Michael Flynn did not disclose income from Russian companies, White House forms show

Woes continue for former national security adviser

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The embattled former national security adviser to Donald Trump failed to disclose thousands of dollars of income from Russian companies, documents show.

In a financial disclosure form on 11 February, Michael Flynn did not reveal he had speaking engagements, including for the state-funded RT channel and Volga-Dnepr Airlines.

The form, which was signed electronically, was released by the White House at the weekend.

Yet he did list these incomes in a form on 31 March, under a section called “sources of compensation exceeding $5,000 a year”.

The discrepancy could add to the legal battle Mr Flynn is about to face as he is due to testify before the Senate about his links to Russia and whether there was any collusion between the country and Trump aides to propel Mr Trump into the White House.

His lawyer has requested immunity from prosecution for his client if he testifies before the Senate and House intelligence committees. The request has reportedly been rejected.

“General Flynn certainly has a story to tell, and he very much wants to tell it," said his lawyer in a statement .

General Mattis: Russia has been 'mucking around inside other people's elections'

Mr Flynn was forced to resign after just 24 days in the job as he allegedly misled Vice President Mike Pence about his phone calls with Russian ambassador Sergei Kislyak before Mr Trump was in office.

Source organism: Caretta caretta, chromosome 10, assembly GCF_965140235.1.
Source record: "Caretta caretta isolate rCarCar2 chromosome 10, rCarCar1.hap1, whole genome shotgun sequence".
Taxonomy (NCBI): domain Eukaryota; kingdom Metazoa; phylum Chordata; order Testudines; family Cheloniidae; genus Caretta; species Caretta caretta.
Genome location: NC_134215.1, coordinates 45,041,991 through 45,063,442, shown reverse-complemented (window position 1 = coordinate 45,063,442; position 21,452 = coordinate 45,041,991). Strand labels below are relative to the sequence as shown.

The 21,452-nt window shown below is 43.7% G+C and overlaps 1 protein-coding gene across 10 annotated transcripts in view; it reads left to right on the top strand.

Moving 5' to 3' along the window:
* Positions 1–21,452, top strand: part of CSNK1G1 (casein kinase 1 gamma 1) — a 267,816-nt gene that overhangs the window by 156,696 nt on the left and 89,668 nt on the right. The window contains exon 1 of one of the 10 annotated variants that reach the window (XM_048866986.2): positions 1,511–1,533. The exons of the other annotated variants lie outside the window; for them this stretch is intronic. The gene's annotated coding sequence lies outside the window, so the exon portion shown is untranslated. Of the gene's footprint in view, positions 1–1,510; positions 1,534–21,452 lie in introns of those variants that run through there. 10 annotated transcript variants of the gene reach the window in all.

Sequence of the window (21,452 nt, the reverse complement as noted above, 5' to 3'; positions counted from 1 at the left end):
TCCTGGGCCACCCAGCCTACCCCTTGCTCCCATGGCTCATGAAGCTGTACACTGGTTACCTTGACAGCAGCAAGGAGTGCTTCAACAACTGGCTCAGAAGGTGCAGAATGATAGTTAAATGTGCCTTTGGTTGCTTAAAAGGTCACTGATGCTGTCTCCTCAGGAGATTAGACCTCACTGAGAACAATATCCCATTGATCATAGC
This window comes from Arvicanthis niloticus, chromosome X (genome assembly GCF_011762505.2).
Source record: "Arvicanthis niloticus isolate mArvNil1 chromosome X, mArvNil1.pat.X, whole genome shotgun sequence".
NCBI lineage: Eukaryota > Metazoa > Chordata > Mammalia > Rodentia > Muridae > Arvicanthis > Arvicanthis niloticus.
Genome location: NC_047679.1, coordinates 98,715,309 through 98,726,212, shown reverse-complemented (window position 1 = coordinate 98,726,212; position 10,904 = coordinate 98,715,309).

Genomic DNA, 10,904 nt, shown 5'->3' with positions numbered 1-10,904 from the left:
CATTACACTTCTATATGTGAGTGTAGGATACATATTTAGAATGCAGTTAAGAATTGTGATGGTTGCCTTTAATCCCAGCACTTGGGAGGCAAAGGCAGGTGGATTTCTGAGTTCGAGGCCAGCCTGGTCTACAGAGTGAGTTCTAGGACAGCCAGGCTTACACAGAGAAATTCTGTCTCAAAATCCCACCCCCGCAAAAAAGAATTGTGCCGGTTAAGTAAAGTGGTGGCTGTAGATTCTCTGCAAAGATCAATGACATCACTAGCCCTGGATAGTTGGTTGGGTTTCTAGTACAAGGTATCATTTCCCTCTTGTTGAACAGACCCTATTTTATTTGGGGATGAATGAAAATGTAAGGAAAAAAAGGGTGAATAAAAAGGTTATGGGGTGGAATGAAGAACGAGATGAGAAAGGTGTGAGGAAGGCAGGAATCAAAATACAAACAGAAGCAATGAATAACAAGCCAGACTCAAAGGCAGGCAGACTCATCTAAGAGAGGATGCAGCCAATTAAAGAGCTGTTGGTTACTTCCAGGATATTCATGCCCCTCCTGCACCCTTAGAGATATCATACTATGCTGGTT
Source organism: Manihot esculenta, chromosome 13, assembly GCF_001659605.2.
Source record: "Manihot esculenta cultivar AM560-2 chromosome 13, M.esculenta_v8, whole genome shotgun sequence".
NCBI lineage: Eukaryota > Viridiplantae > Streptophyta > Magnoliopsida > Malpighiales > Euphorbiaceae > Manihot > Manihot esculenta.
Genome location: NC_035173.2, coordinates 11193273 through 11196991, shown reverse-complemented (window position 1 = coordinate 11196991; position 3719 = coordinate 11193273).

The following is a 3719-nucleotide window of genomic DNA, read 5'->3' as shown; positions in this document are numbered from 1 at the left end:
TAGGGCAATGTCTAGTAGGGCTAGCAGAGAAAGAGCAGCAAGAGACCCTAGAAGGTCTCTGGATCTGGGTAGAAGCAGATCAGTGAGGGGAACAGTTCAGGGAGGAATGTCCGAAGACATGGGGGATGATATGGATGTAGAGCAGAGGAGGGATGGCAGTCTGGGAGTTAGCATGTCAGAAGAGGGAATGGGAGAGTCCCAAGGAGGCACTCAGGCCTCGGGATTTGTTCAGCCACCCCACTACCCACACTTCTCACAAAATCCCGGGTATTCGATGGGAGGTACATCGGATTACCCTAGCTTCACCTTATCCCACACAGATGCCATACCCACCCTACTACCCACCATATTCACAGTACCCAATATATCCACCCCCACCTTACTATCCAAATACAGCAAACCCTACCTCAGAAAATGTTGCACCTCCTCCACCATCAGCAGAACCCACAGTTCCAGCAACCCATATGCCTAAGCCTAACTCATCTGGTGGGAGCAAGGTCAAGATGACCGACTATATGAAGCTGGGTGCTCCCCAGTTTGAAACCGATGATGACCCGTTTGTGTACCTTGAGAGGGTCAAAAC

Mr Trump said the media treated his disgraced employee “very badly” and said Mr Flynn had not been let go due to calling the ambassador, but due to an erosion of "trust".

He and Russian officials have flatly denied any collusion to tar Hillary Clinton. Mr Trump insisted Democrats are just sore over his win, and pointed to allegedly bias treatment of Ms Clinton's relationship with Russia.

Several congressional committees and the FBI are looking into alleged ties between the Trump campaign and Russia.

After Mr Flynn was forced to resign, other threads started to unravel. Jared Kushner, Mr Trump’s son-in-law and Senior Adviser, will also face questioning over his meeting with the ambassador and the head of a state-owned Russian bank.

Attorney General Jeff Sessions has recused himself from any Justice Department investigation of Russian links as he also admitted to meeting with Mr Kislyak.

Agencies contributed to this report.

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